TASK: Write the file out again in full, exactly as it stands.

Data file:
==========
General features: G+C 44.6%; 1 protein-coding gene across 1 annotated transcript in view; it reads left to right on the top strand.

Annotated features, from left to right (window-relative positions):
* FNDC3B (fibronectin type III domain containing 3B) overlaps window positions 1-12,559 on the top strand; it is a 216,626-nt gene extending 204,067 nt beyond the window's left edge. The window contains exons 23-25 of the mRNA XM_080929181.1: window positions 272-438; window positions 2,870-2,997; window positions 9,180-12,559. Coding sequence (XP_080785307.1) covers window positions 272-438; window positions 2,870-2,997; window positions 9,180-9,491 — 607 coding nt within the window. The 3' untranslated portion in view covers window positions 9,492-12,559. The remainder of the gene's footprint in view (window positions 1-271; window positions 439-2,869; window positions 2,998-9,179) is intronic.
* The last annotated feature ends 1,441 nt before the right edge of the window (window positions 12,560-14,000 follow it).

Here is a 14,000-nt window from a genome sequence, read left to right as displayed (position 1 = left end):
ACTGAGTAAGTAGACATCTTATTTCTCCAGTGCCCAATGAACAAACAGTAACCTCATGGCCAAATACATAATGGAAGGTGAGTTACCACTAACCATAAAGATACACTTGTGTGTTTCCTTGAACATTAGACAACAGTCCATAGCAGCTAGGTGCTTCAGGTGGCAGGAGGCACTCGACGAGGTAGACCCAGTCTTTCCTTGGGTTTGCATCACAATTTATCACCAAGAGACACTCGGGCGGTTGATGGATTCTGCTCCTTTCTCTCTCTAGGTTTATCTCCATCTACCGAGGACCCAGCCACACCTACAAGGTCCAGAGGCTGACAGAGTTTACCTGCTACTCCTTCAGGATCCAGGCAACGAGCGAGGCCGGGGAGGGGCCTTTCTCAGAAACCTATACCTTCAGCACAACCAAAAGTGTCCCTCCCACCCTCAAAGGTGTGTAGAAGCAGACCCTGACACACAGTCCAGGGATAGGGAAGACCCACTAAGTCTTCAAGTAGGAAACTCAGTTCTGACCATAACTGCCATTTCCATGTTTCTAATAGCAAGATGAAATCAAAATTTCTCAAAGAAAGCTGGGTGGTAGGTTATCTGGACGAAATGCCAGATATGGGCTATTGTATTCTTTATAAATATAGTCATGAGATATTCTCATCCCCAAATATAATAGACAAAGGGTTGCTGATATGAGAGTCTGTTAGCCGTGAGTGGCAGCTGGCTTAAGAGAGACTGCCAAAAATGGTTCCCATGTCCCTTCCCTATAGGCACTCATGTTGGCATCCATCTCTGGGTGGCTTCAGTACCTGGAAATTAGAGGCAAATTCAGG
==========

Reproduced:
General features: G+C 44.6%; 1 protein-coding gene across 1 annotated transcript in view; it reads left to right on the top strand.

Annotated features, from left to right (window-relative positions):
* FNDC3B (fibronectin type III domain containing 3B) overlaps window positions 1-12,559 on the top strand; it is a 216,626-nt gene extending 204,067 nt beyond the window's left edge. The window contains exons 23-25 of the mRNA XM_080929181.1: window positions 272-438; window positions 2,870-2,997; window positions 9,180-12,559. Coding sequence (XP_080785307.1) covers window positions 272-438; window positions 2,870-2,997; window positions 9,180-9,491 — 607 coding nt within the window. The 3' untranslated portion in view covers window positions 9,492-12,559. The remainder of the gene's footprint in view (window positions 1-271; window positions 439-2,869; window positions 2,998-9,179) is intronic.
* The last annotated feature ends 1,441 nt before the right edge of the window (window positions 12,560-14,000 follow it).

Here is a 14,000-nt window from a genome sequence, read left to right as displayed (position 1 = left end):
ACTGAGTAAGTAGACATCTTATTTCTCCAGTGCCCAATGAACAAACAGTAACCTCATGGCCAAATACATAATGGAAGGTGAGTTACCACTAACCATAAAGATACACTTGTGTGTTTCCTTGAACATTAGACAACAGTCCATAGCAGCTAGGTGCTTCAGGTGGCAGGAGGCACTCGACGAGGTAGACCCAGTCTTTCCTTGGGTTTGCATCACAATTTATCACCAAGAGACACTCGGGCGGTTGATGGATTCTGCTCCTTTCTCTCTCTAGGTTTATCTCCATCTACCGAGGACCCAGCCACACCTACAAGGTCCAGAGGCTGACAGAGTTTACCTGCTACTCCTTCAGGATCCAGGCAACGAGCGAGGCCGGGGAGGGGCCTTTCTCAGAAACCTATACCTTCAGCACAACCAAAAGTGTCCCTCCCACCCTCAAAGGTGTGTAGAAGCAGACCCTGACACACAGTCCAGGGATAGGGAAGACCCACTAAGTCTTCAAGTAGGAAACTCAGTTCTGACCATAACTGCCATTTCCATGTTTCTAATAGCAAGATGAAATCAAAATTTCTCAAAGAAAGCTGGGTGGTAGGTTATCTGGACGAAATGCCAGATATGGGCTATTGTATTCTTTATAAATATAGTCATGAGATATTCTCATCCCCAAATATAATAGACAAAGGGTTGCTGATATGAGAGTCTGTTAGCCGTGAGTGGCAGCTGGCTTAAGAGAGACTGCCAAAAATGGTTCCCATGTCCCTTCCCTATAGGCACTCATGTTGGCATCCATCTCTGGGTGGCTTCAGTACCTGGAAATTAGAGGCAAATTCAGG